1. Blue Tit - 102 (up from 2nd)
2. Chaffinch - 78 (down from 1st)
3.Great Tit - 64 (same position)
4. Great Tit - 53 (up from 6th)
5. Tunrstone - 40 (down from 5th)
6. Tree Sparrow - 32 (down from 4th)
7. Blackbird - 27 (same position)
8. Robin - 26 (same position)
9= Dunnock - 23 (same position)
9= Starling - 23 (same position)

Below is a picture of the species holding the number one spot; Blue Tit.

Tuesday 6 March 2012

It's Spring!

It's officially Spring because we had our first ringing session back at the 'obs' and what a funny morning it was weather wise. Craig, Ian and I met at 6.15 a.m. under cloudy skies with a ground frost. By the time we had got the nets up the skies had cleared and some 'vis' started to trickle through. A fog bank then rolled in from the south and any passage stopped, it then cleared and passage started again and then the fog bank rolled in again and we packed up and went home!

The first bird we had this morning was a male Peregrine that was heading south and that would be the only raptor of the morning. I mentioned that we had some vis, but it was only light and we recorded (all heading north) 2 Greenfinch, 10 Meadow Pipits, Alba Wag, Skylark, 4 Siskins, 2 Grey Wags and a Reed Bunting. There was probably a little more than this but this is what we recorded between net rounds, cups of coffee and chatting!

We processed 9 new birds as follows (recaptures in brackets):

Blue Tit - 1
Meadow Pipit - 3
Pied Wagtail - 1
Great Tit - 1
Wren - 2
Blackbird - 1
Robin - (1)

The cracking male yarrellii that we caught this morning

Monday 5 March 2012

Winding Down

At this time of year I slowly wind down my feeding station on the moss. I always have mixed feelings because it marks the end of a winter of feeding and seeing some cracking farmland birds, but it also marks the start of spring and it means that I will be back at the 'obs' for the excitement of migration. I don't suddenly stop feeding, but slowly reduce the frequency of my feeding visits so the birds become less dependant on the food.

This afternoon I made one of those 'winding down' visits and as I drove down the track 4 Stock Doves lifted from some stubbles. As I was filling my bucket with seed I could hear a Buzzard calling from Tree Sparrow wood and a male Tawny Owl from Curlew Wood. As I looked up I could see the Hen Harrier hurtling past Curlew Wood propelled by the blustery northwesterly wind.

As I approached the feeding station two Grey Partridges lifted from the field and at the feeding station were a reduced number of 95 Tree Sparrows and 15 Chaffinch. I didn't have a great deal of spare time but just had enough time to walk along the '97' hedge and back. I saw something spook 14 Stock Doves and 15 Skylarks and it was the Hen Harrier again. I managed to get the heavily cropped blurry photograph below!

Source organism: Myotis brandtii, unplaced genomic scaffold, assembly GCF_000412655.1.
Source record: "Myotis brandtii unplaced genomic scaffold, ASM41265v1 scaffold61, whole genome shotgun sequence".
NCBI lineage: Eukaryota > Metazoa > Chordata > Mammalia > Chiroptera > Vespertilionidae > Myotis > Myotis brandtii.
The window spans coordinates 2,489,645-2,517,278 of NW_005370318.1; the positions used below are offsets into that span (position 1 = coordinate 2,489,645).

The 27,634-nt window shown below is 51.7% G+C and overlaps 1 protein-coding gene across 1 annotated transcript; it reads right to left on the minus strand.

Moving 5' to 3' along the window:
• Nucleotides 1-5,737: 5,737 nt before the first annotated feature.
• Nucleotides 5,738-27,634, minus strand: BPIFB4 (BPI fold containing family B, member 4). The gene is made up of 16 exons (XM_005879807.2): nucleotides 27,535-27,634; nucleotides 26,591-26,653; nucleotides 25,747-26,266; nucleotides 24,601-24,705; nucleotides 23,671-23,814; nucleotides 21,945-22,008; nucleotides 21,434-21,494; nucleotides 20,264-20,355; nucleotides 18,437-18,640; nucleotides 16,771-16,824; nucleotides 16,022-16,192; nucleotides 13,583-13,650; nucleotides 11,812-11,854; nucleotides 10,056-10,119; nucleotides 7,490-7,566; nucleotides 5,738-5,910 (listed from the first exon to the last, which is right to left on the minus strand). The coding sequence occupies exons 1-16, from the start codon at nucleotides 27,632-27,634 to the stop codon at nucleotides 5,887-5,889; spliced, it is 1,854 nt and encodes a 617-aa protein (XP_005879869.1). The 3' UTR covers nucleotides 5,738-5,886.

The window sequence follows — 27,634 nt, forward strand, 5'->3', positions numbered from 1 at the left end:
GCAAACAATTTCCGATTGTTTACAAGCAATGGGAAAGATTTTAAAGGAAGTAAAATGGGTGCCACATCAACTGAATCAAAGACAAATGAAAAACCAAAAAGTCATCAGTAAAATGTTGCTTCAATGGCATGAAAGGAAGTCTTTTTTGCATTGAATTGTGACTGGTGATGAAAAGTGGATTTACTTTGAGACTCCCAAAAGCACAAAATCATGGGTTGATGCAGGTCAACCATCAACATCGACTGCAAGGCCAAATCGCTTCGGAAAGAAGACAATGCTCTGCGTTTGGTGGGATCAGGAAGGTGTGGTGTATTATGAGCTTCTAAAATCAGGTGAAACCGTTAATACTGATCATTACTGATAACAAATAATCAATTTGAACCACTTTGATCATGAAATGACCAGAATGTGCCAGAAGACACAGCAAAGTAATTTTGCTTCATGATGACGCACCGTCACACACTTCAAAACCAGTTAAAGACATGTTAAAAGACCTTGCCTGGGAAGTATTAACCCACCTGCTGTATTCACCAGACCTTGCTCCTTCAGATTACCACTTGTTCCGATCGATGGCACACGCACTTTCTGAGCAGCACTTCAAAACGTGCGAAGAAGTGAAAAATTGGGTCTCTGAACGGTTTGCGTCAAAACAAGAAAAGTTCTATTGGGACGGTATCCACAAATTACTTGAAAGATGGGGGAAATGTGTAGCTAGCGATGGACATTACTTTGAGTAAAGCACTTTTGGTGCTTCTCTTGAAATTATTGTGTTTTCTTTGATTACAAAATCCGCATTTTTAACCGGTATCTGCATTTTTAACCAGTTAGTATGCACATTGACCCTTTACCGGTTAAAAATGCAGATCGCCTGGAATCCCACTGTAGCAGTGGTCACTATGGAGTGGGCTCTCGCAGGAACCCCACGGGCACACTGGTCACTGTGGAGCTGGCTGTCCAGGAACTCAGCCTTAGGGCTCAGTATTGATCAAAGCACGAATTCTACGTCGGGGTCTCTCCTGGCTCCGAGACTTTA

I had 11 Reed Buntings along the hedge and nothing else so I headed back and picked up my various containers and left the moss.

Sunday 4 March 2012

Boxed In

I was up at 5.45 a.m. yesterday to go birding but it was raining. Now, I am not bothered about birding in the rain and quite enjoy it when the wet conditions threaten to ground a migrant or three, but on 3rd March I decided it wasn't worth trudging around in the rain.

Instead I set to work putting the finishing touches to my boxes. They are now all proofed and holes plated, ready to go up in the next few days and hopefully provide some Pied Flycatchers and Tree Sparrows with desirable homes! As I was sat in the garden working on my boxes I had several Pied Wags and a Grey Wagtail head north, and a presumed migrant Goldcrest flitted in then out of the garden.

 Coming soon; Pied Flycatcher (above) and Tree Sparrow (below) chicks

As I write this on Sunday morning it is raining heavily again so no birding for me for a second morning running! There might be a window of opportunity for a first morning migrant monitoring at the obs on Tuesday, but as I always say 'unfortunately there is time for it to change'. Let's hope not!

Friday 2 March 2012

What's The Word?

I haven't been able to do what I call any 'proper' birding this week although I have been out as usual feeding my farmland birds. I made two visits in the week to the moss and this yielded 60 Fieldfares, 3 Yellowhammers, 23 Chaffinch, 215 Tree Sparrows, 2 Corn Buntings, 2 Buzzards, 2 Grey Partridge and the regular female Hen Harrier giving me stonking views as she sailed past close by!

Yesterday I called at a friends farm near Nateby to have a look on their flood and they were keen to show me some of the latest conservation work they had completed and to seek my advice on some practical habitat management matters. The flood looked looked good and held 3 Shovelers, 70 Teal and 120 Curlew.

They had put some more small boxes up and Will from our group had put up a Barn Owl box for them and left them with a couple of Kestrel boxes. I look forward to checking the boxes and ringing the pulli later in the spring/summer.

We received details of some recoveries from the BTO in the week and these included a Lesser Redpoll that Craig ringed at the 'obs' on 10th April 2011 that was controlled at Icklesham in East Sussex 418 km to the southeast on 19th October 2011. See Google Earth image below.

When we ringed it in the spring it would have been on migration heading north to breeding grounds further north in the UK and in the autumn when it was trapped at Icklesham it was perhaps going to winter in that area or hop across the English Channel to winter in France, Belgium or western Germany.

 Lesser Redpoll

The forecast for the weekend is a bit of a 'mixed bag' but nevertheless I will be out birding weather permitting. Incidentally I have had my moth trap out a couple of evenings this week with no luck, so I have yet to catch my first moth for 2012!